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  18.  29
    High and Low in Nietzsche's Zarathustra.Robert E. Wood - 2010 - American Catholic Philosophical Quarterly 84 (2):357-382.
    Contrary to wide-spread caricatures of Nietzsche, he has definite standards of value that are largely defensible, though on another basis than he provides. Thenadir is the Last Man; the zenith is the Overman. Contrary to the otherworldliness of Plato and the Christian tradition, Nietzsche demands fidelity to the earth anda love of the body. The modern virtue of truthfulness dissolved the tradition, but eventuated in the Last Man who lives in “wretched contentment.” The Overmanrequires organizing the chaos of one’s life (...)
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  19.  21
    Architecture.Robert E. Wood - 1996 - Proceedings of the American Catholic Philosophical Association 70:79-93.
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  20.  19
    The Notion of Being in Hegel and in Lonergan.Robert E. Wood - 2014 - American Catholic Philosophical Quarterly 88 (3):573-590.
    The notion of Being is central to Hegel as the beginning of the System and to Lonergan as what first arises in the mind. They both ask: how must the cosmos and human society be structured so that rational existence and flourishing are possible? Hegel claims to show the necessarily interlocking set of conditions. Logos-logic underpins the realms of Nature and Spirit that together limn the space of free individual existents. For Lonergan the notion of Being orients us toward the (...)
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  21.  4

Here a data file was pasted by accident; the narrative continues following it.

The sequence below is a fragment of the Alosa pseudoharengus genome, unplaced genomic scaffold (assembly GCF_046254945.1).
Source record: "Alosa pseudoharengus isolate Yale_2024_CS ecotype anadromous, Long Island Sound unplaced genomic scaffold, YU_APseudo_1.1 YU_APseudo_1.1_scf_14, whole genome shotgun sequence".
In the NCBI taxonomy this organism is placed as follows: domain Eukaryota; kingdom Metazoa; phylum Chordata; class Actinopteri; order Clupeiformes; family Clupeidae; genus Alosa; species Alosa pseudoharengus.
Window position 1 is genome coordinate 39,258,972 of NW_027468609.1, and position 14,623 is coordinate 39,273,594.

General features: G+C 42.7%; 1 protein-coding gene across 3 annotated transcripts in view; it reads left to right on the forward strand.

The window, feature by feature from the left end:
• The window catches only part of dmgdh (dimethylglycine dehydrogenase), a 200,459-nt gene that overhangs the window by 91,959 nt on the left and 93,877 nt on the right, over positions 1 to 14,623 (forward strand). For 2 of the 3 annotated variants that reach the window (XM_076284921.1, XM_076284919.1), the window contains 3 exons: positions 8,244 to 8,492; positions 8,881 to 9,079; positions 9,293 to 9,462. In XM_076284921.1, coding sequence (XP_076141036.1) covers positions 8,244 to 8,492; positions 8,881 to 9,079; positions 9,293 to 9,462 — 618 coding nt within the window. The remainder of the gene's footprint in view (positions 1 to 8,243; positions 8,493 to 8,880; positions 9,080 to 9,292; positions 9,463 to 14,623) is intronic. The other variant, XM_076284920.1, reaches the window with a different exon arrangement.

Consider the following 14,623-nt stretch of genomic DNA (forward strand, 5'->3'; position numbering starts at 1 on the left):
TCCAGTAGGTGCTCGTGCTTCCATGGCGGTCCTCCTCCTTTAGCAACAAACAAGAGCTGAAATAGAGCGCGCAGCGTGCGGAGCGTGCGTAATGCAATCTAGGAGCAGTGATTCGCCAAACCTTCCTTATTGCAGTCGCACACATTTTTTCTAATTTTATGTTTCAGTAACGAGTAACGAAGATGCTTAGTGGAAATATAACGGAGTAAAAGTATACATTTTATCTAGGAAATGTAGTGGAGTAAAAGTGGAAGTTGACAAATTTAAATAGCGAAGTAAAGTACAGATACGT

The Future of Metaphysics.David Mielke & Robert E. Wood - 1972 - Philosophy East and West 22 (2):236.
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  22.  18
    Hegel's Semiotics.Robert E. Wood - 2008 - Semiotics:607-616.
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  23.  17
    Self-Reflexivity In Plato's Theaetetus.Robert E. Wood - 1999 - Review of Metaphysics 52 (4):807-833.
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  24.  2
    Chapter One.Hegel's Life And Thought.Robert E. Wood - 2014 - In Hegel's Introduction to the System: Encyclopaedia Phenomenology and Psychology. University of Toronto Press. pp. 11-16.
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  25.  16
    Tactility.Robert E. Wood - 2000 - Southwest Philosophy Review 17 (1):19-26.
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  26.  12
    Assessment and Testing: A Survey of Research.Robert Wood - 1992 - British Journal of Educational Studies 40 (1):91-92.
  27. Martin Buber's Ontology.Robert E. Wood - 1969 - Evanston: Northwestern University Press.
  28.  15
    Monasticism, Eternity, and the Heart.Robert E. Wood - 2001 - Philosophy and Theology 13 (2):193-211.
    Hegel and Nietzsche stood opposed to the monastic tradition which they saw as based upon a denial of the intrinsic value of this life. Both sought to install eternity in this life and not seek for it in an afterlife. Central to both, and contrary to common caricatures of Hegel, is the notion of the heart, the aspect of total subjective participation, which is the locus of a fully concrete reason understood in Hegel’s sense. It is also central to Dostoevsky’s (...)
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  29.  22
    The Ethical Function of Architecture.Robert E. Wood - 1999 - American Catholic Philosophical Quarterly 73 (2):336-339.
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  30.  23
    Potentiality, Creativity and Relationality.Robert E. Wood - 2005 - Review of Metaphysics 59 (2):379 - 401.
  31.  12
    Spirit in Ashes: Hegel, Heidegger, and Man-Made Mass Death. By Edith Wyschogrod.Robert E. Wood - 1989 - Modern Schoolman 66 (4):327-328.
  32.  15
    Toward an Ontology of Film: A Phenomenological Approach.Robert E. Wood - 2001 - Film-Philosophy 5 (1).
    Our intention is to focus attention upon the nature of the film medium and the peculiar possibilities that it affords. We will approach the study by a double method: a phenomenological inventory, and a comparison with other cognate artforms. The comparison with other artforms, most especially painting, theater, and the novel, will show the peculiarities of film.
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  33.  21